24. Hoi An, Vietnam. 1997–99. In the South China Sea, off the coast of Da Nang. Deepwater cargo of Vietnamese porcelain. 70–80m, the deepest hands-on excavation there has been and the only time saturation diving techniques have been used in underwater archaeology. Six different Vietnamese museums have major collections from the wreck on permanent display; the main finds on display in the National Museum, Hanoi. In terms of new knowledge, this was Bound’s most important excavation. The work was licensed by Vietnam’s Minister of Culture, and Bound was directly responsible to the Prime Minister.
  25. Cape Verde Islands 1998–2001. Co-advisor with Margaret Rule on survey of three wreck sites around the archipelago.
  26. Fort San Sebastian wreck, island of Mozambique, East Africa. 2001–03. Blue and white Ming porcelain, trade beads and gold. Under license and in collaboration with the Ministry of Culture, Maputo.
  27. Alderney Elizabethan wreck, Channel Islands. 1999–2013. Cargo of munitions from the wars in France.[12] Cannon, swords, muskets, powder flasks, armour: on display or in storage at the Alderney Museum.
  28. Southern Oceans. Led a five-month search in depths of up to 300 meters in the Southern Ocean for Graf von Spee's lost fleet from 1914. In December 2019, it was announced he had located the wreck of SMS Scharnhorst.[2]

Publications

Bound has authored or edited over 100 articles and several books on archaeology (Excavating Ships of War (ed.),[13] Lost Ships (Simon & Schuster),[14] The Archaeology of Ships of War,[15] Archeologia Sottomarina alle Isole Eolie,[16] (Pungitopo), Cast Away about Alderney with Jason Monaghan. Books about Bound’s work include The Dragon Sea by F. Pope (Penguin Books)[17] on the South China Sea excavation; The Tarquin’s Ship (Souvenir Press) by A McKee, on the Giglio ship excavation. Also, children’s book The World’s Oldest Shipwreck by D. Thornton tells the story of the Giglio Ship.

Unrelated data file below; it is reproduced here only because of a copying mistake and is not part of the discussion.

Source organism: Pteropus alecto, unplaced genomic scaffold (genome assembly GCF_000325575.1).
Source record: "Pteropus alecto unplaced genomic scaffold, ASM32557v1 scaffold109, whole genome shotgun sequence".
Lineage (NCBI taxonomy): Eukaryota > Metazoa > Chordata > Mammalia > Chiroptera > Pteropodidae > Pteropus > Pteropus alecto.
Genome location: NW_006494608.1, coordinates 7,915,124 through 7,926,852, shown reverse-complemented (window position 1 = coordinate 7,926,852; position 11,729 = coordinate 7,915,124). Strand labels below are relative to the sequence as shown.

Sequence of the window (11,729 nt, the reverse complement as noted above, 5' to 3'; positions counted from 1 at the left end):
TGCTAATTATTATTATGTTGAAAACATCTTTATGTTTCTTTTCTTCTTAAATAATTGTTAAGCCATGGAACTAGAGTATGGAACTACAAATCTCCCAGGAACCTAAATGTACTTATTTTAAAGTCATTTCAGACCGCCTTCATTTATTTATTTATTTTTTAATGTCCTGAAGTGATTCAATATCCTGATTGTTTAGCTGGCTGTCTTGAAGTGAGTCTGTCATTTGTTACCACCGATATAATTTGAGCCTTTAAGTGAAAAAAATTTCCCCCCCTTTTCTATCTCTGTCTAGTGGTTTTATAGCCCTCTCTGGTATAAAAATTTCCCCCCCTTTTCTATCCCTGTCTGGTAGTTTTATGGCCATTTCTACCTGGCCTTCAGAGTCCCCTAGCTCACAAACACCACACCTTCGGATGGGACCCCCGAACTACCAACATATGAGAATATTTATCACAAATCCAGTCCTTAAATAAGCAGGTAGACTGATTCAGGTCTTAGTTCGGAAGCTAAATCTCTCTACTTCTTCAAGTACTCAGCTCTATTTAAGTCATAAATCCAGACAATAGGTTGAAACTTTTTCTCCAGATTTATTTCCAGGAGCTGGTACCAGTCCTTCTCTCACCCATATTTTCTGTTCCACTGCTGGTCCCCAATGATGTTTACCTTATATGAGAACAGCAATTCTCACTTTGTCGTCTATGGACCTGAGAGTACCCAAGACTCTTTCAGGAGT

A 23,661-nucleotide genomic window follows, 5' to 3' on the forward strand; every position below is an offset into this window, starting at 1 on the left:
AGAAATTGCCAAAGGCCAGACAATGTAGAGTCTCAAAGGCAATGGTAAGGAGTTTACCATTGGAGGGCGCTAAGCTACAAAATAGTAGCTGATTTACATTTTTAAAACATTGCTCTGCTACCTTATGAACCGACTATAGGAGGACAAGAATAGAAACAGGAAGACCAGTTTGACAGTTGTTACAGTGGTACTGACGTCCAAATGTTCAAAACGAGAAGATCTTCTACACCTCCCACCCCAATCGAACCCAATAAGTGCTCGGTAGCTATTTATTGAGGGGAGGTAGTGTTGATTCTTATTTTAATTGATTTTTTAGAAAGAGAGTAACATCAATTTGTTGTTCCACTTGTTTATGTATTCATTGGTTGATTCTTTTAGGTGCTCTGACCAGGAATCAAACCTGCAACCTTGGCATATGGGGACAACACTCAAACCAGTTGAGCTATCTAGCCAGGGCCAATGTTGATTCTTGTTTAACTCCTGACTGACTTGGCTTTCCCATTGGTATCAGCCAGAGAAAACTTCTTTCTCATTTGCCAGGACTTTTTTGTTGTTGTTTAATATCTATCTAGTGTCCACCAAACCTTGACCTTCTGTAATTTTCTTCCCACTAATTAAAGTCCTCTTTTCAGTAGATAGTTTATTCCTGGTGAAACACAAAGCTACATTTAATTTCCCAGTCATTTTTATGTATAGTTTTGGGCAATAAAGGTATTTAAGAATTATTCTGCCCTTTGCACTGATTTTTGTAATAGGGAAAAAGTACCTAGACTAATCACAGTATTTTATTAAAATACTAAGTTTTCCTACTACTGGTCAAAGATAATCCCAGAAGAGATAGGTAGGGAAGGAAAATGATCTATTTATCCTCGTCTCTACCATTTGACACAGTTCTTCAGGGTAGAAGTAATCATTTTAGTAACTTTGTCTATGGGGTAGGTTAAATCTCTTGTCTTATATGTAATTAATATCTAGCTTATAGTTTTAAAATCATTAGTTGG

Permanent museum displays

Artefacts recovered by Bound are on permanent exhibition in twelve museums around the world. Several prominent museums (including the British Museum: statuette of a rising dragon) hold individual items recovered by Bound.

Special exhibitions

  1. Florence. In 1986, the National Archaeological Museum in Florence opened its new wing with a special exhibition that was devoted entirely to the recently conserved finds from the Giglio wreck.
  2. Tower of London. In 2009, a special exhibition was held at the Tower of London to mark the recovery of Elizabethan artillery from the Alderney wreck. During the course of the summer-long exhibition the conservation of artefacts from the wreck was carried out in front of the public, the first time this has been done with a maritime archaeological excavation.
  3. Oxford. In 2016, there was an exhibition on underwater archaeology at the Ashmolean Museum which featured the artefacts from the Datillo wreck, Panarea.

Other activities and awards

Bound has been (or still is) trustee of several museums, marine archaeological, historic ship preservation or marine wildlife trusts and has been the sole, or principal organiser of four international conferences on maritime archaeology (two-day conference at National Maritime Museum on ‘The Archaeology of Ships of War’; two day conference on ‘Fresh Water Archaeology’, Univ. of Bangor; ‘Maritime Archaeology in Italy’, Inst. Archaeology, London; ‘Metals from the Sea’, Oxford). He is a Fellow of the Explorers Club, New York.

He has lectured widely on maritime archaeology for the British Council, and a range of museums, universities, learned societies, archaeological organisations and cruise ships. Has edited a book series, held Visiting Fellowships (University of North Wales), conducted coursework and been a doctoral examiner. His awards include ‘Diver of the Year, Italy’ 1985, and in 1992 he received the Colin McLeod medallion from the British Sub Aqua Club for ‘Furthering international co-operation in diving’.

Milestones in archaeology